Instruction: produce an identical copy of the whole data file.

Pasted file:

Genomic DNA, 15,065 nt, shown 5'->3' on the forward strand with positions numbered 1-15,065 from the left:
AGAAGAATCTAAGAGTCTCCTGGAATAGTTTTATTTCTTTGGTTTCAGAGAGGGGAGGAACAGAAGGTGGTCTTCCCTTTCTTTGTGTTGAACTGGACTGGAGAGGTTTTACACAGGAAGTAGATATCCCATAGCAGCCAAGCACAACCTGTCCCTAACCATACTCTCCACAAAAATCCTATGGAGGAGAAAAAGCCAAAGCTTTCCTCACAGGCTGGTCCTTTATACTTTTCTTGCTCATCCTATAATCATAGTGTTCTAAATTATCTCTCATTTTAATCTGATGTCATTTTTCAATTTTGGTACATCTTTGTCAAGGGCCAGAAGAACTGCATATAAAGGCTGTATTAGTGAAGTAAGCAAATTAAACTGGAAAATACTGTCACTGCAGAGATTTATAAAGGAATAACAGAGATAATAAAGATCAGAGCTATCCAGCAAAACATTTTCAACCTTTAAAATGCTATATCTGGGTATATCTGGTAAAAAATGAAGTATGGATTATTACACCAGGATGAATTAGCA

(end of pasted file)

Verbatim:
Genomic DNA, 15,065 nt, shown 5'->3' on the forward strand with positions numbered 1-15,065 from the left:
AGAAGAATCTAAGAGTCTCCTGGAATAGTTTTATTTCTTTGGTTTCAGAGAGGGGAGGAACAGAAGGTGGTCTTCCCTTTCTTTGTGTTGAACTGGACTGGAGAGGTTTTACACAGGAAGTAGATATCCCATAGCAGCCAAGCACAACCTGTCCCTAACCATACTCTCCACAAAAATCCTATGGAGGAGAAAAAGCCAAAGCTTTCCTCACAGGCTGGTCCTTTATACTTTTCTTGCTCATCCTATAATCATAGTGTTCTAAATTATCTCTCATTTTAATCTGATGTCATTTTTCAATTTTGGTACATCTTTGTCAAGGGCCAGAAGAACTGCATATAAAGGCTGTATTAGTGAAGTAAGCAAATTAAACTGGAAAATACTGTCACTGCAGAGATTTATAAAGGAATAACAGAGATAATAAAGATCAGAGCTATCCAGCAAAACATTTTCAACCTTTAAAATGCTATATCTGGGTATATCTGGTAAAAAATGAAGTATGGATTATTACACCAGGATGAATTAGCA